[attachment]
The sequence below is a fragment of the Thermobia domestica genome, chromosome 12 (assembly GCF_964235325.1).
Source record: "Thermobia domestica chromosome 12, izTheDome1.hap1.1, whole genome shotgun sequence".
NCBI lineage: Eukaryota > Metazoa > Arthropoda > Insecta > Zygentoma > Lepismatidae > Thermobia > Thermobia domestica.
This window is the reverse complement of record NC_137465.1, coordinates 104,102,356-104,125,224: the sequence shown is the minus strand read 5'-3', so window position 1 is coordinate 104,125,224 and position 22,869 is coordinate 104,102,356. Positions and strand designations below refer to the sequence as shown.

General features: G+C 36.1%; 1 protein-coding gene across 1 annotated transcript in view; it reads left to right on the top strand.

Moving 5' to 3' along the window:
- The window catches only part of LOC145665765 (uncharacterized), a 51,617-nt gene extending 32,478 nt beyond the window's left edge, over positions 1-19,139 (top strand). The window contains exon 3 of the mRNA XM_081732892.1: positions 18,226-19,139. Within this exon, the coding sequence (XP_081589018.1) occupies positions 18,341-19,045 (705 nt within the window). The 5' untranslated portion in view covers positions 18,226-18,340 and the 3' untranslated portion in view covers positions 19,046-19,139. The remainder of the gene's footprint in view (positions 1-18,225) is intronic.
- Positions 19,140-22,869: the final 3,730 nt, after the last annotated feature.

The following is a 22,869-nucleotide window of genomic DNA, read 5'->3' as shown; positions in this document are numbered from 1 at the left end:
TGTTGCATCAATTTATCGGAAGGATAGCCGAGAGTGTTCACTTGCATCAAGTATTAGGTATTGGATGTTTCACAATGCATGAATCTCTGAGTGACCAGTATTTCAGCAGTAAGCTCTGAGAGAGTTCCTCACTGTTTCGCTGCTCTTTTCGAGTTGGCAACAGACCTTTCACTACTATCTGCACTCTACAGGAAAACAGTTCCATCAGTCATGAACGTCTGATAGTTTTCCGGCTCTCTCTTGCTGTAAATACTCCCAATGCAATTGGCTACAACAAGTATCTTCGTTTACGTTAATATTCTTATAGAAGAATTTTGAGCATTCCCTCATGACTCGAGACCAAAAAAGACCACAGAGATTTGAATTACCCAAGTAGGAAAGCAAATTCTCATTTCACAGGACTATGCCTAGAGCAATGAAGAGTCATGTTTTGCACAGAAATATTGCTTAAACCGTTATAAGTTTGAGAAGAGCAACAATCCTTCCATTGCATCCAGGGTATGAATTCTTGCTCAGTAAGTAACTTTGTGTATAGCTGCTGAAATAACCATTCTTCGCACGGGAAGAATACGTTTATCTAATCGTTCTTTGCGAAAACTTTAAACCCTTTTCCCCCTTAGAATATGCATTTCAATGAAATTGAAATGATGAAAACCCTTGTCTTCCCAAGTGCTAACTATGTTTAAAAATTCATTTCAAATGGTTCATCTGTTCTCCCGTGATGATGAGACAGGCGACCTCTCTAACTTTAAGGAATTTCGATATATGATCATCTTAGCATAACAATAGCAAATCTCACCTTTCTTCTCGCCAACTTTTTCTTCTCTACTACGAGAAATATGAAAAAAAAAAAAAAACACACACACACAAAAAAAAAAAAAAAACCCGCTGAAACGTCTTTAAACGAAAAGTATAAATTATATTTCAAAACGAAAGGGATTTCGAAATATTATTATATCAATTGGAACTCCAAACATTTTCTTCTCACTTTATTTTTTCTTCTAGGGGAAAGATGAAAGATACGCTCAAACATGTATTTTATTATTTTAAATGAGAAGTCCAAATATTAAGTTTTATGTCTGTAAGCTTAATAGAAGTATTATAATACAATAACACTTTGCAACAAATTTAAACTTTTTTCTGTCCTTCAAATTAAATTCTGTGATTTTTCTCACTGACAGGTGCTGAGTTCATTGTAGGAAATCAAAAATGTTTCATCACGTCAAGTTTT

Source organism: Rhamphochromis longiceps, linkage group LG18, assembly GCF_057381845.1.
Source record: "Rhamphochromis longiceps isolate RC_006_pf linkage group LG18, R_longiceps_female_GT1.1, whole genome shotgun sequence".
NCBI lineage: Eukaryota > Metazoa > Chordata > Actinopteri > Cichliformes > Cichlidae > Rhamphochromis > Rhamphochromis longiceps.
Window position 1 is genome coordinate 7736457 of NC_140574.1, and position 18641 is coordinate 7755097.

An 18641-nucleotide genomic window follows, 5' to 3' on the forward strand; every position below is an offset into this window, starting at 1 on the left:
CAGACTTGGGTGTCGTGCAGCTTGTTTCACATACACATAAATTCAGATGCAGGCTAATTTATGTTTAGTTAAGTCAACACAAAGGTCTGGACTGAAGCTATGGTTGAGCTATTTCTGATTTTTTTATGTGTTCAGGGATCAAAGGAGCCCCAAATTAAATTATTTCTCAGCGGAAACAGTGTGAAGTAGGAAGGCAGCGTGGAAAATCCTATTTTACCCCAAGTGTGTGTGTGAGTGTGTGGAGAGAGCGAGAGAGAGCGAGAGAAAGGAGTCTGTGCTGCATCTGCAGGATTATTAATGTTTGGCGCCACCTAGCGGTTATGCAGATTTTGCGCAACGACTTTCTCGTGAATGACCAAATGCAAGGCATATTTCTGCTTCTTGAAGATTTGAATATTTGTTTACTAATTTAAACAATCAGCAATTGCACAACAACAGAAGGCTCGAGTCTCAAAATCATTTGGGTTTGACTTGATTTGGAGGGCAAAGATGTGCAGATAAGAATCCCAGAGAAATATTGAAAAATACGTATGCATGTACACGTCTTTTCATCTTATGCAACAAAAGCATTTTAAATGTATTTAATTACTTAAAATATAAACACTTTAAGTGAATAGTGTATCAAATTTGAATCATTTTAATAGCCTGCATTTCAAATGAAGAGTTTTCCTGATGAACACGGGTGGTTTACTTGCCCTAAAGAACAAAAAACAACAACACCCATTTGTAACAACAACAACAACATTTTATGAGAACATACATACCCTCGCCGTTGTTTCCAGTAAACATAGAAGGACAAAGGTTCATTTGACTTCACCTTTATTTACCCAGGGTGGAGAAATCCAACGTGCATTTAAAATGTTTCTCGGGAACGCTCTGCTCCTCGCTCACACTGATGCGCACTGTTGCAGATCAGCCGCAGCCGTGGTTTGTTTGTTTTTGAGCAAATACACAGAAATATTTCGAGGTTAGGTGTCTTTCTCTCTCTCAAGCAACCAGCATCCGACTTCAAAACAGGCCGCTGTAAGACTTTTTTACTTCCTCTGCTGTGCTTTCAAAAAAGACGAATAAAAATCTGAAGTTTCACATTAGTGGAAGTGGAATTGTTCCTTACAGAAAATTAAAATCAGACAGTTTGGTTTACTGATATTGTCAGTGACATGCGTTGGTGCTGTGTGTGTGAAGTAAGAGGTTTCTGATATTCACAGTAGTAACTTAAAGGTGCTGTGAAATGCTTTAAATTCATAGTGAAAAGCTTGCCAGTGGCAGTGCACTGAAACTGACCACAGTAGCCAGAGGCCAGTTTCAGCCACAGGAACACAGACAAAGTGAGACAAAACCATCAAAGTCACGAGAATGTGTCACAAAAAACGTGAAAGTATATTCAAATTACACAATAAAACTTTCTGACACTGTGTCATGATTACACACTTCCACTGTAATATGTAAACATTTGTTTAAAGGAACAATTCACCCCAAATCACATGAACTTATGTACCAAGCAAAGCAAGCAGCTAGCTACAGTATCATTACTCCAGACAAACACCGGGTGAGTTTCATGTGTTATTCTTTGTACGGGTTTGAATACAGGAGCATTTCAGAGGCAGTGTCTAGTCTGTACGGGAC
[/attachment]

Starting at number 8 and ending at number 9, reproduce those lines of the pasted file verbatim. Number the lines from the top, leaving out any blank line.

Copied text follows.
- Positions 19,140-22,869: the final 3,730 nt, after the last annotated feature.

The following is a 22,869-nucleotide window of genomic DNA, read 5'->3' as shown; positions in this document are numbered from 1 at the left end: